The Supreme Court Sends a Grandmother to Prison To Teach the 9th Circuit a Lesson

The law, lawyers, and the court.
Nov. 28 2011 4:58 PM

A Vindictive Decision

The Supreme Court sends a grandmother back to prison to teach the 9th Circuit a lesson.

(Continued from Page 1)

Normally, that would be that. AEDPA or no AEDPA, the Supreme Court doesn’t usually reach out and grab sad, fact-bound cases like this one. But liberal 9th Circuit judges are a thorn in the side of the Supreme Court’s conservative justices. Last month, after twice sending the 9th Circuit pointed warnings about this case, the Supreme Court  reversed the circuit court’s decision. The majority’s brief and unsigned opinion concedes that “doubts about whether Smith is in fact guilty are understandable.” But according to six justices, it’s not the 9th Circuit’s job to do anything about that.

Justice Ruth Bader Ginsburg dissented, with Stephen Breyer and Sonia Sotomayor. Ginsburg gives all the reasons to doubt the medical testimony against Smith. She does a great service by laying out the growing skepticism among a minority of doctors about the validity of diagnosing shaken-baby syndrome without any evidence at all of external injury. “What is now known about the SBS hypotheses seems to me worthy of considerable weight in the discretionary decision whether to take up this tragic case,” Ginsburg writes.

As for the weight to accord Smith’s supposed confession, I defer to an amazing opinion published last week by Judge Richard Posner. In this case, a daycare provider named Rick Aleman was charged for shaking an 11-month-old baby who collapsed in his care. When the police told him that three doctors said that Aleman’s shaking must have caused the injury, he said “I know in my heart that if the only way to cause [the injuries] is to shake that baby, then, when I shook that baby, I hurt that baby.” It turned out that the police were lying. And that the baby’s mother had a record of violence and crime. And that the cop who lied apparently wanted to date her. And that the baby had been sluggish and lethargic for days before he came to Aleman’s house.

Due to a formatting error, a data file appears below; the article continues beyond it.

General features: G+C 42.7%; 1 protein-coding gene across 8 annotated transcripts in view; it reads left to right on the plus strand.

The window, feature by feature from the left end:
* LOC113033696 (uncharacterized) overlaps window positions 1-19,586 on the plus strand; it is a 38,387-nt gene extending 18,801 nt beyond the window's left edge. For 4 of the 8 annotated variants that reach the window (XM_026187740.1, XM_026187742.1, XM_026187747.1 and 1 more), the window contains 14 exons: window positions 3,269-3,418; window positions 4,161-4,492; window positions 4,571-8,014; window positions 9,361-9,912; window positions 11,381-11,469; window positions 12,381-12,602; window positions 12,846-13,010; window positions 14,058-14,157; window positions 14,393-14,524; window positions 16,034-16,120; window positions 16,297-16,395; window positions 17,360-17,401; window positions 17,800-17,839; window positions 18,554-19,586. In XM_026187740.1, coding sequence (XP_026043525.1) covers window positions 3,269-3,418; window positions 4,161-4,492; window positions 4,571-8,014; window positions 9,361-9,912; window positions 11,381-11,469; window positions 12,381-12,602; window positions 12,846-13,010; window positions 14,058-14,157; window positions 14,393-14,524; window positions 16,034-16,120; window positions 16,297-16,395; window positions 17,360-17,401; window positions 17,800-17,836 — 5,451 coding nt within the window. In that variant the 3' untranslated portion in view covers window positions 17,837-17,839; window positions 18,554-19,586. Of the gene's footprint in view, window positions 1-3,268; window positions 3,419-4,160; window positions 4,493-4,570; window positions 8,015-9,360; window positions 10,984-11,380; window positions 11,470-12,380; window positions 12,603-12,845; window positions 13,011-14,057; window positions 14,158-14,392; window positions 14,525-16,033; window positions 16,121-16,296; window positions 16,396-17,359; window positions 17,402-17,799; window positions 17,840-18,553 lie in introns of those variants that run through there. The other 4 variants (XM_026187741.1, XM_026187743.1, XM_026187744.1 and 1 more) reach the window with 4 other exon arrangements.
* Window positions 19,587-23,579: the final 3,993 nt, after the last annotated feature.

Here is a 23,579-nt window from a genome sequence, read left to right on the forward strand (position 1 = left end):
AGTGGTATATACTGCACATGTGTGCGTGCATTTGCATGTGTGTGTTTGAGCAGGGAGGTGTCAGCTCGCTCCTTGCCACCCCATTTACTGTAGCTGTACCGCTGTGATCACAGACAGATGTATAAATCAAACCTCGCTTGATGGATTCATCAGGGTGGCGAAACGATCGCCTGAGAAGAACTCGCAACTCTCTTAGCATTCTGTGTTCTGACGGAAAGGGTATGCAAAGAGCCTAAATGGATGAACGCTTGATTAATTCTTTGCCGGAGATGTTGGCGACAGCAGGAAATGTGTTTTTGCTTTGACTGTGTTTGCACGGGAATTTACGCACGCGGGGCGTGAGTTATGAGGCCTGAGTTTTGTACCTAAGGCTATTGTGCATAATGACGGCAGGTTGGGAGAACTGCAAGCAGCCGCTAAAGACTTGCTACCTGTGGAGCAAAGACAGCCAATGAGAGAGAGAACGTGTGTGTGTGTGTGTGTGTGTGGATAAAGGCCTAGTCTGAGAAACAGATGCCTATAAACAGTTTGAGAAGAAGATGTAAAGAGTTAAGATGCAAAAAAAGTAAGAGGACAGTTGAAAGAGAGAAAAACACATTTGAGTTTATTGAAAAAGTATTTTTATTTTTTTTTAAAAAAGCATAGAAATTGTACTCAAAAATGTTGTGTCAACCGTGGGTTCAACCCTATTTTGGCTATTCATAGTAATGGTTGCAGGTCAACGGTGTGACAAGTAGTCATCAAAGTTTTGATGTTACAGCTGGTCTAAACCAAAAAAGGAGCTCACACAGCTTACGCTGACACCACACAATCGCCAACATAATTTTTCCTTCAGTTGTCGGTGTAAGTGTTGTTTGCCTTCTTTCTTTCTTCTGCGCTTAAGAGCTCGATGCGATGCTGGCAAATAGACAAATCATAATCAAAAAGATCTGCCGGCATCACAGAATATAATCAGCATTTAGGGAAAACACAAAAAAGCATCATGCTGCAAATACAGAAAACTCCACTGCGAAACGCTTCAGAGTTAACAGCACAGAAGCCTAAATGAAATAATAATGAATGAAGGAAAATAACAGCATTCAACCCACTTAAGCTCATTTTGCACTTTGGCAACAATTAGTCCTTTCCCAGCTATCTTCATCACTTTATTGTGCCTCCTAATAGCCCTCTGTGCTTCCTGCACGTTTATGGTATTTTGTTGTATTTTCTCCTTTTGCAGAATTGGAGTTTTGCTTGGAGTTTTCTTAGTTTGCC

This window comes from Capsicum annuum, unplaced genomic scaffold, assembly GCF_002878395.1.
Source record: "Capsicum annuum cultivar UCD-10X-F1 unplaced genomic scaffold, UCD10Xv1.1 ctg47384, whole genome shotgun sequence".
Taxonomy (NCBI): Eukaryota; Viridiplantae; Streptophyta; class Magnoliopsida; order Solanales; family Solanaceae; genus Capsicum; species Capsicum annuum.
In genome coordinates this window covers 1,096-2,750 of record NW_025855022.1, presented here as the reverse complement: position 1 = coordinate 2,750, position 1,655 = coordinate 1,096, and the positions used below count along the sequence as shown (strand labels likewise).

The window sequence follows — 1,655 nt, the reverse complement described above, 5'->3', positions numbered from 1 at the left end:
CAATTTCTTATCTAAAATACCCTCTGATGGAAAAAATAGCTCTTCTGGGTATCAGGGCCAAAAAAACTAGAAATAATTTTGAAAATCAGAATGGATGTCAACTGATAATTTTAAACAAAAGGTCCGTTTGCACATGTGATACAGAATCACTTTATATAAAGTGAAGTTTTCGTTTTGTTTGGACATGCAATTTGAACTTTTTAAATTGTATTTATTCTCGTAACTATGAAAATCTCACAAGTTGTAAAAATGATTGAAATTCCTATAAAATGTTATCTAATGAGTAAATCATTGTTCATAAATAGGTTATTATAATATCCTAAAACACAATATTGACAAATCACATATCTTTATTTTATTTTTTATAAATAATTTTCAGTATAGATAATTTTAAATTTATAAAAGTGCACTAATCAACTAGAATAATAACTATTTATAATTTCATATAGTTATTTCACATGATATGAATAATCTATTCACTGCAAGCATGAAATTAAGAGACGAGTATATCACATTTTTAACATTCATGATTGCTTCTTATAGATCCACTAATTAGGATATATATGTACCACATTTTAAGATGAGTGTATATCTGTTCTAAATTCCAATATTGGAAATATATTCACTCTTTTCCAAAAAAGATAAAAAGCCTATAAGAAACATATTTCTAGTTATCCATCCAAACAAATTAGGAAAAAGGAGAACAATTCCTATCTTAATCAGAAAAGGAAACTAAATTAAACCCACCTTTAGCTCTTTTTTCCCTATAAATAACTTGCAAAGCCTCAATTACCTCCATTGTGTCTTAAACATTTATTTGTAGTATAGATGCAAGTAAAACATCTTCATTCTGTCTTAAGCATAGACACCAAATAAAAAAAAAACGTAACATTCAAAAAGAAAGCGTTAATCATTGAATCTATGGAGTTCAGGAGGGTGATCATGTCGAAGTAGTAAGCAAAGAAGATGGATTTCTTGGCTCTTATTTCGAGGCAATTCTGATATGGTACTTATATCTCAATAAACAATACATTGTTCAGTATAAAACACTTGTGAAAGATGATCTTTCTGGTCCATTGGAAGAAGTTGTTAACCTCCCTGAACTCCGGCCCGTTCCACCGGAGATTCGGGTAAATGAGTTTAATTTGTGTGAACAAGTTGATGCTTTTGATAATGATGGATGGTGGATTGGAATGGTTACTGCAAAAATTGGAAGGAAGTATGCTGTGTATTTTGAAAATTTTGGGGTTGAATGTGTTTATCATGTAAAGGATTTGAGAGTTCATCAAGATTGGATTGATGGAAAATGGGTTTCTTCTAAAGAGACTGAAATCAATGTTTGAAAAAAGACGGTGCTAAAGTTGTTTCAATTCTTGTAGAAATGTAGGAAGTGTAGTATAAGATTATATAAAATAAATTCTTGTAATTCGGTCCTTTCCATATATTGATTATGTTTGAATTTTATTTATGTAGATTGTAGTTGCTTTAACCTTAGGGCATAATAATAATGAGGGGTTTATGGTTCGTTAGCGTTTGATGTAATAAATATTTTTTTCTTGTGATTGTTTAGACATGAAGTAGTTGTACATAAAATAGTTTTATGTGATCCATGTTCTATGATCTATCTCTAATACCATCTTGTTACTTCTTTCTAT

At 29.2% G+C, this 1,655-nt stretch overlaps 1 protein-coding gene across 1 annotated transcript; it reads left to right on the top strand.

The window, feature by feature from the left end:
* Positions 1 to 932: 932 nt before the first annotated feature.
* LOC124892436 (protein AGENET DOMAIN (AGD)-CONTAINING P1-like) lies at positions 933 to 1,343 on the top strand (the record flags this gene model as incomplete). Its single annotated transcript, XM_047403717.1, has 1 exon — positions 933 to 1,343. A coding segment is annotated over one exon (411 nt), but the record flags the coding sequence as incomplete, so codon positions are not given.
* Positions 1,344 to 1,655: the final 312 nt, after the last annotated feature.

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The case against Aleman unraveled before trial. It came to Posner and his fellow judges on the 7th Circuit as a suit, brought by Aleman, for false arrest and malicious prosecution. In sustaining those claims, Posner explains how easily an innocent person can implicate himself. The police told Aleman that the only possible explanation for Joshua’s injuries was that the baby had been shaken right before he collapsed. Aleman was the only person to have shaken Joshua just before he stopped breathing. “And so it was a logical necessity that he had been responsible for the child’s death. Q.E.D.,” Posner says. “A confession so induced is worthless as evidence, and as a premise for an arrest.”

That is exactly right. It also perfectly illustrates a serious problem in shaken-baby cases, where the accused often held or handled a baby before the awful moment of collapse, and may be easily led to blame himself.

In Shirley Ree Smith’s case, Justice Ginsburg concludes, “I would not ignore Smith’s plight and choose her case as a fit opportunity to teach the 9th Circuit a lesson.” That’s exactly right, too. There is only one lesson worth learning from this case, and it is about the power of mercy. California Gov. Jerry Brown has the authority to pardon Shirley Ree Smith. She has suffered more than enough for the death of her grandson. Brown should do for her what no judge now can.

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